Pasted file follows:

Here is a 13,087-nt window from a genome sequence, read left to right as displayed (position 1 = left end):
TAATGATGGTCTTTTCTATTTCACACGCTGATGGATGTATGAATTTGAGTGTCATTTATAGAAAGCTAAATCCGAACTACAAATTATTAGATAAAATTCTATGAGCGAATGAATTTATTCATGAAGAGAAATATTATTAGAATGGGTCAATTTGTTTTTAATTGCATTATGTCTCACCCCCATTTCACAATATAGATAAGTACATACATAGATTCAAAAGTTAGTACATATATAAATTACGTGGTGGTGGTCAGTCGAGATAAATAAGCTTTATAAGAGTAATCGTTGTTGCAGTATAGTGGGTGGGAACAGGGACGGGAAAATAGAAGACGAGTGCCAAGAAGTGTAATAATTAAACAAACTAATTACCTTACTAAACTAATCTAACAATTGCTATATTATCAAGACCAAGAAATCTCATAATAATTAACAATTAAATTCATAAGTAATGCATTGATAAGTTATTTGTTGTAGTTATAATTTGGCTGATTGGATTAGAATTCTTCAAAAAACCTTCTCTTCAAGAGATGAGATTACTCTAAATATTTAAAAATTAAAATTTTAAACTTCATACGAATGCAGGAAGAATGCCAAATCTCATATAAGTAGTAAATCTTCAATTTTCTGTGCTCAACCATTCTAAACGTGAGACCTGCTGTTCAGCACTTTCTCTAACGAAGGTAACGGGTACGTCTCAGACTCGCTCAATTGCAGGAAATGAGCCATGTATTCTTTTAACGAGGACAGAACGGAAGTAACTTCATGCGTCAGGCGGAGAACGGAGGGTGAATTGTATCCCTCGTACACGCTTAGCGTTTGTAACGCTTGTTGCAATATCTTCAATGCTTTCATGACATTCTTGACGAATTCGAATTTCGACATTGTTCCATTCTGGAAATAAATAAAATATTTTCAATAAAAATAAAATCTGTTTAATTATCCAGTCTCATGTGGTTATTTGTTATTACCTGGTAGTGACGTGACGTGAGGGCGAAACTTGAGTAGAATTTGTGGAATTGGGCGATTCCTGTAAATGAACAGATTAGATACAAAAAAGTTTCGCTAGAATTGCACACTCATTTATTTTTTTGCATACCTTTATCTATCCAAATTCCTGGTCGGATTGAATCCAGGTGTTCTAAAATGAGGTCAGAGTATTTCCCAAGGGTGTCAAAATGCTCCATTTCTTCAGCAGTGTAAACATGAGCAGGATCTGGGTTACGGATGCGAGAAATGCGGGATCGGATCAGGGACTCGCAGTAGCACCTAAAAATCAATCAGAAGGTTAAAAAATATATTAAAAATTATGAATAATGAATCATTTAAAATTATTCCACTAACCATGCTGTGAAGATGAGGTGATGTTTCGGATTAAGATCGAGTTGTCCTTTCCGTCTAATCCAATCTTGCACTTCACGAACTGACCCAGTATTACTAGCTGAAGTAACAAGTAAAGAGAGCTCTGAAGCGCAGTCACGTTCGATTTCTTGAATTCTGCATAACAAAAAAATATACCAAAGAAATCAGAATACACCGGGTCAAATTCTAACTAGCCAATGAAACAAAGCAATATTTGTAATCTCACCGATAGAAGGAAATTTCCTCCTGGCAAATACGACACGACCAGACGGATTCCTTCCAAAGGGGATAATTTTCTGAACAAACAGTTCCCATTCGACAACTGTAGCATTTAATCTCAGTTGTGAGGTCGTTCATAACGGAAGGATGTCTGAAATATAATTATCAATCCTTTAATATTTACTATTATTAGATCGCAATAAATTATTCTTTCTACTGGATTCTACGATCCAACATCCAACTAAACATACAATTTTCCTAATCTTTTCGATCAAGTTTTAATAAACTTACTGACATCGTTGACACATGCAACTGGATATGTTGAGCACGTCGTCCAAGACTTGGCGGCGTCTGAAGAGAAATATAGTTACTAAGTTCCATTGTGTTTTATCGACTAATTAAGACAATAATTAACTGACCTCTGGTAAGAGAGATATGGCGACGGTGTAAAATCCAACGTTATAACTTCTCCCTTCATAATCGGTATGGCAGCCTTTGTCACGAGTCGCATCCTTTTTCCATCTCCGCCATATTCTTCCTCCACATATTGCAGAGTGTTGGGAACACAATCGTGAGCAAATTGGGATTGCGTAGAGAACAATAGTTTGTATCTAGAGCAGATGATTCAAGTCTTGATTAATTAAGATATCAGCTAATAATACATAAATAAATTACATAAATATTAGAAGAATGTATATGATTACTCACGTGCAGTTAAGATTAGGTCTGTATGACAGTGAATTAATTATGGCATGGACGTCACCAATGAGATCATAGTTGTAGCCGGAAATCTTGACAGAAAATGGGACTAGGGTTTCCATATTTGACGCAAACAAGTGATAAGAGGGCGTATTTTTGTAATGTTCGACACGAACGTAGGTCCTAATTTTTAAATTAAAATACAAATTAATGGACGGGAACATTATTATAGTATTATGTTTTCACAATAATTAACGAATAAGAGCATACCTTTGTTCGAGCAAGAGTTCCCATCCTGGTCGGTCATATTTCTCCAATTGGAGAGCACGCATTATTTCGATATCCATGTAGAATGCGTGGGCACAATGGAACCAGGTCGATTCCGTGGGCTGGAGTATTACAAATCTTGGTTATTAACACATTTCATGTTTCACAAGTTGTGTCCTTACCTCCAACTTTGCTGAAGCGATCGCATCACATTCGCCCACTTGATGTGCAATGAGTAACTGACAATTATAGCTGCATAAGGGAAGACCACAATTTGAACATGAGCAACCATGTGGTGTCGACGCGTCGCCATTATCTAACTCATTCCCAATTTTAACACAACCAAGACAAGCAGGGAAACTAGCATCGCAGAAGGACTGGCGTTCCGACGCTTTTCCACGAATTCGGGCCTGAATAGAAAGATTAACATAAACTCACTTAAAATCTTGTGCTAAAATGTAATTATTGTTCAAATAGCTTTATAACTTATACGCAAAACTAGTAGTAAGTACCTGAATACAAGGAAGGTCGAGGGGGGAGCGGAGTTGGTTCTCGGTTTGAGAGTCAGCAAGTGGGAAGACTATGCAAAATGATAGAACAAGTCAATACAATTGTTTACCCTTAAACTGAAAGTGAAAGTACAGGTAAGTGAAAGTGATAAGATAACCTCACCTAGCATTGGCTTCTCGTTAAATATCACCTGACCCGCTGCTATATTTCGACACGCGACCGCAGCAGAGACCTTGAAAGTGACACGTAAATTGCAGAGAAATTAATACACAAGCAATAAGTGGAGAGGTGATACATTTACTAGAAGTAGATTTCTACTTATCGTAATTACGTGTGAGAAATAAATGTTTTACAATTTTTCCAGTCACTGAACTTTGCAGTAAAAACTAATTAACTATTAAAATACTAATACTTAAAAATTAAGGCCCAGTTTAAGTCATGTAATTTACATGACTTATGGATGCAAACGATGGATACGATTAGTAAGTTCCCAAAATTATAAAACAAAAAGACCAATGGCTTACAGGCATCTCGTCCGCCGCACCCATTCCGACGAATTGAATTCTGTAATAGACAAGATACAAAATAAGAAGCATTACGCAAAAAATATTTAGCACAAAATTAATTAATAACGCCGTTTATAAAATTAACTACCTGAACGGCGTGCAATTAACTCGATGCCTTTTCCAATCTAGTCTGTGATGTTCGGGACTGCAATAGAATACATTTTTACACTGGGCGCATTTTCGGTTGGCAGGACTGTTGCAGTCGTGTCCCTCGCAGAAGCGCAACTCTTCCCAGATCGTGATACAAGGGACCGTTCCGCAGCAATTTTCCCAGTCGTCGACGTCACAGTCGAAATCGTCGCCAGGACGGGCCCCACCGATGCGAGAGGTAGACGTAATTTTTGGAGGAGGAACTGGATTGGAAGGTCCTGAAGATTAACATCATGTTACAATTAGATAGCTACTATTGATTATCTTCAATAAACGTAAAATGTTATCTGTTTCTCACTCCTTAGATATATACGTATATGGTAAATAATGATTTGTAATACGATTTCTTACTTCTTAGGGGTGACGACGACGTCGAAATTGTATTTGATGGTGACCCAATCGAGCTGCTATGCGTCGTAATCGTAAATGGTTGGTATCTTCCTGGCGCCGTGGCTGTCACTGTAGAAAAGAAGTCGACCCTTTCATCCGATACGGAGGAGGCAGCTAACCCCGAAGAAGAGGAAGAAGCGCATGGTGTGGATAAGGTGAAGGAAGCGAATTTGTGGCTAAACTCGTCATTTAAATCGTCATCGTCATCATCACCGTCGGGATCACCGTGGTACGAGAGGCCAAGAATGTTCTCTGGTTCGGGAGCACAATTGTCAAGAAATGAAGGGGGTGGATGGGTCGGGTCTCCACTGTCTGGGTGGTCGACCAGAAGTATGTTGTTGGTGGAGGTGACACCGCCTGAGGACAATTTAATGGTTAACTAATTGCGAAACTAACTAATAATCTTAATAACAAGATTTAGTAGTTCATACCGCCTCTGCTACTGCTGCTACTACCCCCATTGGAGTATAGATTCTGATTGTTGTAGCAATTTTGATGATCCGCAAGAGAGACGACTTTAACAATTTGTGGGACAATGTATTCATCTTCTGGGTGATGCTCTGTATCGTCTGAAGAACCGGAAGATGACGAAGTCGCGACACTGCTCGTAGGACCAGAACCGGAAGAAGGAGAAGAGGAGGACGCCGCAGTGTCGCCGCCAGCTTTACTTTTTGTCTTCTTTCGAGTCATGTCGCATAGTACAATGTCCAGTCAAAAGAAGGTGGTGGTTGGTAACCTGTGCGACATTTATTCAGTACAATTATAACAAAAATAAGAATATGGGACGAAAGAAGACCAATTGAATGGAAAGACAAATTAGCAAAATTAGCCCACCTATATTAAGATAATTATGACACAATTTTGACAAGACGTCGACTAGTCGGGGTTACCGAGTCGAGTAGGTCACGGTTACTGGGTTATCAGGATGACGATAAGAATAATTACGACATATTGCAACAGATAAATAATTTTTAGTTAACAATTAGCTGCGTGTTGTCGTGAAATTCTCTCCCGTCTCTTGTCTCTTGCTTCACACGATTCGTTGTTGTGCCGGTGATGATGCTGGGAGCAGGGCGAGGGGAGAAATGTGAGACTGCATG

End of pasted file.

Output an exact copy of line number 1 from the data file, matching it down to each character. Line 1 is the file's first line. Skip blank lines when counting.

Here is a 13,087-nt window from a genome sequence, read left to right as displayed (position 1 = left end):